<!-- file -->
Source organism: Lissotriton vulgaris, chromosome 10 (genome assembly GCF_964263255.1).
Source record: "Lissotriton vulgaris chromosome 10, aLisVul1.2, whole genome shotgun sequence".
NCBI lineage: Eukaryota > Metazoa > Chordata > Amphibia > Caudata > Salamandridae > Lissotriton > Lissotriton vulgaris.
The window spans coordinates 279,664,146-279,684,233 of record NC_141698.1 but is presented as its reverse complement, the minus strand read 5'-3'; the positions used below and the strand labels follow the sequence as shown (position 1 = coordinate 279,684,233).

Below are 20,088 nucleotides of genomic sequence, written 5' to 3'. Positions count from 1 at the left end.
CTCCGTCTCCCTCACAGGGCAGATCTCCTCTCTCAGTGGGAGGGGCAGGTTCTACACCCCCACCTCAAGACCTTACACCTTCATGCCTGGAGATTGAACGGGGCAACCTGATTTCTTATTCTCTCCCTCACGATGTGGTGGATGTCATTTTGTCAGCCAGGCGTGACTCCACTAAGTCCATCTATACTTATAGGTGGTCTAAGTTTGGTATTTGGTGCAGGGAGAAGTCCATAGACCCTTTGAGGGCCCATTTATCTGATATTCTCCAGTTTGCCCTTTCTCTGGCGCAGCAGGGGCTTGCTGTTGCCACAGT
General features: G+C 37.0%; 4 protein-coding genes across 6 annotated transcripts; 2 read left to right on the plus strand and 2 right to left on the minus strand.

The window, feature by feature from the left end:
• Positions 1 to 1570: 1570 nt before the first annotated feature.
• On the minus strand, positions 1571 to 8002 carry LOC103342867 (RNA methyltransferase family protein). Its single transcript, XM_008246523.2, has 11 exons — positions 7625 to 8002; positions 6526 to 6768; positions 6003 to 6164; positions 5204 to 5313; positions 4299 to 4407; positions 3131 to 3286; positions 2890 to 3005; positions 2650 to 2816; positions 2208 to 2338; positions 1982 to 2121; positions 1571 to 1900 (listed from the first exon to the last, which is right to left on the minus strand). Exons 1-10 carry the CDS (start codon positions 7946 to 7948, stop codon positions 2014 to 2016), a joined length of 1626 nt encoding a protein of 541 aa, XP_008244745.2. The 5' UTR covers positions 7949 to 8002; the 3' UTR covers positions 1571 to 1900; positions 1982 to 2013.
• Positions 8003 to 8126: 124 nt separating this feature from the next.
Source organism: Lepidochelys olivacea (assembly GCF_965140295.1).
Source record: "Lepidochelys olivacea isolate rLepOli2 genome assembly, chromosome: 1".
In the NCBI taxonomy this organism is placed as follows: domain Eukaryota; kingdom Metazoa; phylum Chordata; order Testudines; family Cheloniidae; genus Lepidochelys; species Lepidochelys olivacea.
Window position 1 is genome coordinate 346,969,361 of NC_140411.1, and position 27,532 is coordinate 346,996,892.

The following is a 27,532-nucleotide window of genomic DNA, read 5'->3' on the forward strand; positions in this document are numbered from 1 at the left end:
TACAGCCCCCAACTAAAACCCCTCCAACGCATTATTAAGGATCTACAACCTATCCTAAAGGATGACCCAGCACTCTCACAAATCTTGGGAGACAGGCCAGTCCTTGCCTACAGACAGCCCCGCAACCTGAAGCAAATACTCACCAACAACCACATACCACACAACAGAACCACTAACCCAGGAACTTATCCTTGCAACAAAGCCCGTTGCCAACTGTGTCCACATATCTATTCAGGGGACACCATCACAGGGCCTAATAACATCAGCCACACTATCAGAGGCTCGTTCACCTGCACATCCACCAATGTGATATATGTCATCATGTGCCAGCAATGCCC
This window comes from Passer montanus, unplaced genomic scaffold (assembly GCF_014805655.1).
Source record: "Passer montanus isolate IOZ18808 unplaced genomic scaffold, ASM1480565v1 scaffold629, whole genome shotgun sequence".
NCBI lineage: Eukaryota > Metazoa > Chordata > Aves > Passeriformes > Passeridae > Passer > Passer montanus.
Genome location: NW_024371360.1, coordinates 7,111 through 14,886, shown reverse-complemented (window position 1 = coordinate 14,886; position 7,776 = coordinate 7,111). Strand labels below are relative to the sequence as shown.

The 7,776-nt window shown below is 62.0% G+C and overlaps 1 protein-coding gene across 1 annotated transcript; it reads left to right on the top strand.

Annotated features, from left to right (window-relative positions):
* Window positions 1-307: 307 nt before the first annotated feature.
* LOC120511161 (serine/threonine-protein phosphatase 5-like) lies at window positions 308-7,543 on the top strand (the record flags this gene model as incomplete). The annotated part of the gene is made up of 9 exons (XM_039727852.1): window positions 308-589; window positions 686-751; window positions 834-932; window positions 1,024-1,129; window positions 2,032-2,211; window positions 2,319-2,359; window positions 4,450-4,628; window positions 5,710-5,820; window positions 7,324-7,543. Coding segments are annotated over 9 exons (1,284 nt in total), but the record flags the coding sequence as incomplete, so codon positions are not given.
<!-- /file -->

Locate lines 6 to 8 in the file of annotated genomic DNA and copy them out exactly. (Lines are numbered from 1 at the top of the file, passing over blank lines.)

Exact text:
CTCCGTCTCCCTCACAGGGCAGATCTCCTCTCTCAGTGGGAGGGGCAGGTTCTACACCCCCACCTCAAGACCTTACACCTTCATGCCTGGAGATTGAACGGGGCAACCTGATTTCTTATTCTCTCCCTCACGATGTGGTGGATGTCATTTTGTCAGCCAGGCGTGACTCCACTAAGTCCATCTATACTTATAGGTGGTCTAAGTTTGGTATTTGGTGCAGGGAGAAGTCCATAGACCCTTTGAGGGCCCATTTATCTGATATTCTCCAGTTTGCCCTTTCTCTGGCGCAGCAGGGGCTTGCTGTTGCCACAGT
General features: G+C 37.0%; 4 protein-coding genes across 6 annotated transcripts; 2 read left to right on the plus strand and 2 right to left on the minus strand.

The window, feature by feature from the left end: